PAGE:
Chinese International Graduate Students' Perceptions of Classroom Assessment at a Canadian University

Chinese International Graduate Students' Perceptions of Classroom Assessment at a Canadian University

Yue Gu (University of Windsor, Canada)
DOI: 10.4018/978-1-7998-5030-4.ch008
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Abstract

The purpose of this chapter is to investigate Chinese international students' perceptions of classroom assessment in Canadian higher education. Data collection for the study took place in a Canadian university and was comprised of two parts: an online survey for the collection of quantitative data, and semi-structured interviews for the collection of qualitative data. Sixty-two participants (n=62) voluntarily finished the online questionnaire and ten interview participants took part in semi-structured interviews. The exploration into the participants illustrated that Chinese graduate students held positive perceptions of classroom assessment at the Canadian university where the study was conducted, in terms of congruence with planned learning, authenticity, student consultation, transparency, and diversity.
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Introduction

In order to examine how Chinese international students perceive classroom assessment, it is important to establish some of the fundamental elements that characterize this issue. Firstly, it is critical to define assessment itself, as well as the different formats of assessment. It is then necessary to outline the importance of students’ perceptions of classroom assessment. Finally, an in-depth investigation requires an understanding of the factors of classroom assessment that can motivate students’ learning, and assessment and learning in China.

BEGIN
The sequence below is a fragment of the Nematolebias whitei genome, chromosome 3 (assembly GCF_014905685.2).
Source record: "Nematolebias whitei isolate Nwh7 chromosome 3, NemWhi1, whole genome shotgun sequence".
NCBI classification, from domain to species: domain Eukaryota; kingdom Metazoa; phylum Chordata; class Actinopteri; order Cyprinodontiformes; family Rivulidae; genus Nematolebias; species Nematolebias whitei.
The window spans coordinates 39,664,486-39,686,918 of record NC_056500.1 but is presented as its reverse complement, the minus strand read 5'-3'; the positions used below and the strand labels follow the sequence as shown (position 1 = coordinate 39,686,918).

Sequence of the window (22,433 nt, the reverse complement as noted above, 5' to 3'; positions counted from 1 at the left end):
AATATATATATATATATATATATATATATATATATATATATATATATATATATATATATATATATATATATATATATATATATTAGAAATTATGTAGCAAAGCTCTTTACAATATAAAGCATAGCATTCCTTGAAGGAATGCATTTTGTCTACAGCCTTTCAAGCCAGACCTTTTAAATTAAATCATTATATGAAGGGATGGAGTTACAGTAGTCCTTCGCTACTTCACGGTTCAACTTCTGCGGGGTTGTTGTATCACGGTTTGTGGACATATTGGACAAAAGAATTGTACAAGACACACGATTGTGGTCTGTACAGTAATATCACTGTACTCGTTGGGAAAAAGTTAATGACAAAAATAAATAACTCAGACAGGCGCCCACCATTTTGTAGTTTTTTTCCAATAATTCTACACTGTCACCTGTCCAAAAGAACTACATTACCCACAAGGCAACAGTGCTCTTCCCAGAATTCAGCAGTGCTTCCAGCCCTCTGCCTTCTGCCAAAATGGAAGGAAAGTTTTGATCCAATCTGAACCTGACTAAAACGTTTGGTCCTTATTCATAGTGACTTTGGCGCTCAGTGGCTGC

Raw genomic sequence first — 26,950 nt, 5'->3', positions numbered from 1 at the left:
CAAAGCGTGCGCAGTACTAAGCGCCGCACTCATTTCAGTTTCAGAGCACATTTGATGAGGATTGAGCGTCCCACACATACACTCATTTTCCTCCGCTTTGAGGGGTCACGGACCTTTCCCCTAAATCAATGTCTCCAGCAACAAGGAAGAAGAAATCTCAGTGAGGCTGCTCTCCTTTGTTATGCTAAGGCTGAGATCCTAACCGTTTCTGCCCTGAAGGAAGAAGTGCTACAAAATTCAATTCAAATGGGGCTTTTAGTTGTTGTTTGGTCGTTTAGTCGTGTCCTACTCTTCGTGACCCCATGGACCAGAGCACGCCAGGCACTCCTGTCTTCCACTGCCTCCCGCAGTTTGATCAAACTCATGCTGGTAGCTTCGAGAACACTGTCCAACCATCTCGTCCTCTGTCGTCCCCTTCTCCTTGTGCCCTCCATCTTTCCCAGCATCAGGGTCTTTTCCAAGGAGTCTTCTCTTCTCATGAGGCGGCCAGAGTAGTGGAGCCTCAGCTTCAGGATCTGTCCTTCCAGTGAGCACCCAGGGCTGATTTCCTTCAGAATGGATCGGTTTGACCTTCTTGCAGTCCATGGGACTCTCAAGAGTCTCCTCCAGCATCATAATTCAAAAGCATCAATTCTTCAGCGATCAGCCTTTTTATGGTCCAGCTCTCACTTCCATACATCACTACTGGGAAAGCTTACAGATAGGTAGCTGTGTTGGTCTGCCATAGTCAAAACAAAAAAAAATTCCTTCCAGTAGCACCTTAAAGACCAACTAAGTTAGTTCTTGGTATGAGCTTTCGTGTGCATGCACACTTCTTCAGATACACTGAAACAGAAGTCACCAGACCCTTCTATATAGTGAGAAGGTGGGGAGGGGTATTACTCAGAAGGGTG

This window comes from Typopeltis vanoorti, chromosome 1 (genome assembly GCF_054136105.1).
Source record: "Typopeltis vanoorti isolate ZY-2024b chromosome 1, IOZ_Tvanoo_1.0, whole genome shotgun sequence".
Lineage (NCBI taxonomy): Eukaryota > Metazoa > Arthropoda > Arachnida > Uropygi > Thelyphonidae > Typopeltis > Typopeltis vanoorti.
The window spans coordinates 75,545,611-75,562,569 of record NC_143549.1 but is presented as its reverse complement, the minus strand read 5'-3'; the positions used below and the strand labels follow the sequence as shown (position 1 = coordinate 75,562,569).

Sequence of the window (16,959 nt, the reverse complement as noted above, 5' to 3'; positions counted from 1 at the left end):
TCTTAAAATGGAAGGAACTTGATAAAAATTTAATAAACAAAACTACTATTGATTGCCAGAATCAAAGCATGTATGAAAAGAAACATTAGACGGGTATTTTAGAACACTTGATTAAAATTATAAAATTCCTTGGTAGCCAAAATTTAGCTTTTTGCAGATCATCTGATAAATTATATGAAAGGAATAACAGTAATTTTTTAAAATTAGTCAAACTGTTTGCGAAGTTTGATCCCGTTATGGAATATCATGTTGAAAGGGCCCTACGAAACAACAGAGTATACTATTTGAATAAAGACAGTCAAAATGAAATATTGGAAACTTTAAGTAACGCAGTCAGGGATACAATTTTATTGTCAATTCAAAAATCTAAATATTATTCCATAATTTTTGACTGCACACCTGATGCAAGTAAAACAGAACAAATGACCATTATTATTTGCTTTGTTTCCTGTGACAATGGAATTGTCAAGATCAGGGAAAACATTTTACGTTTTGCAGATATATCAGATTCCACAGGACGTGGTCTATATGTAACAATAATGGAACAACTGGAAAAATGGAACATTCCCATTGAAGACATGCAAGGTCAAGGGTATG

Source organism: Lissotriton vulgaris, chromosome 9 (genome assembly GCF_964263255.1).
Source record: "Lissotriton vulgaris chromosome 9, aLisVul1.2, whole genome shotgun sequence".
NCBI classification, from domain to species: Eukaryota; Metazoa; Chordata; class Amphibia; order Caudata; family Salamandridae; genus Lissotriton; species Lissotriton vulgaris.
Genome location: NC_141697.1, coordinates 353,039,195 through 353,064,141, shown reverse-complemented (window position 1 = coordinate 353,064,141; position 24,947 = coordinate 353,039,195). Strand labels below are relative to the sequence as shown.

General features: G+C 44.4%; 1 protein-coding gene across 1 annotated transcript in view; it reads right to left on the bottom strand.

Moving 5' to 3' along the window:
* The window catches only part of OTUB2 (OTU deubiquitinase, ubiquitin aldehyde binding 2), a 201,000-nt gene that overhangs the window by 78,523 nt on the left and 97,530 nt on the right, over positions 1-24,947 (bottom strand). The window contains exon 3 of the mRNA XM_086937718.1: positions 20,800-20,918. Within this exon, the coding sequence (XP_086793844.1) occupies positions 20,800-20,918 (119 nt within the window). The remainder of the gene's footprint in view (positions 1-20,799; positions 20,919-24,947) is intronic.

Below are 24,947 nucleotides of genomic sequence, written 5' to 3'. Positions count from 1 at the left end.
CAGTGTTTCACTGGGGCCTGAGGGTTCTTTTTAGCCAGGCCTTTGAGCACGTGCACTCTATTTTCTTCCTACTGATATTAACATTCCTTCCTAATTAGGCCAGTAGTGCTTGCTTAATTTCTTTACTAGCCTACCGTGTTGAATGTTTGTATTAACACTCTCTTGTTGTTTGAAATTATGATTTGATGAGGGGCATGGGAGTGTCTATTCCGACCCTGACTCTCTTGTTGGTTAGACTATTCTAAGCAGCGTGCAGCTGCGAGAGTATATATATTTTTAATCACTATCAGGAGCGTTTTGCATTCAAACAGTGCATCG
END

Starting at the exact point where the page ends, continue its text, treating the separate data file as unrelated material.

Key Terms in this Chapter

Transparency: The degree to which every student has an identical probability to finish assessment tasks.

Motivation to Learn: Forceful stimuli from intrinsic and/or extrinsic powers which confer on students force to study successfully.

Authenticity: The degree to which assessment tasks include real-life states that are related to the learner.

Diversity: The degree to which each student has an equivalent opportunity to finish assessment tasks.

Congruence With Planned Learning: The degree to which assessment tasks are consistent with the study programs’ purposes and intentions.

Classroom Assessment: A systematic process of gathering information relating to student achievement and interpreting assessment results and students’ responses, and then using the findings to adjust teacher instruction with the aim of enhancing students’ learning.

Student Consultation: The degree to which students are asked and notified about the practices of assessment tasks being used.

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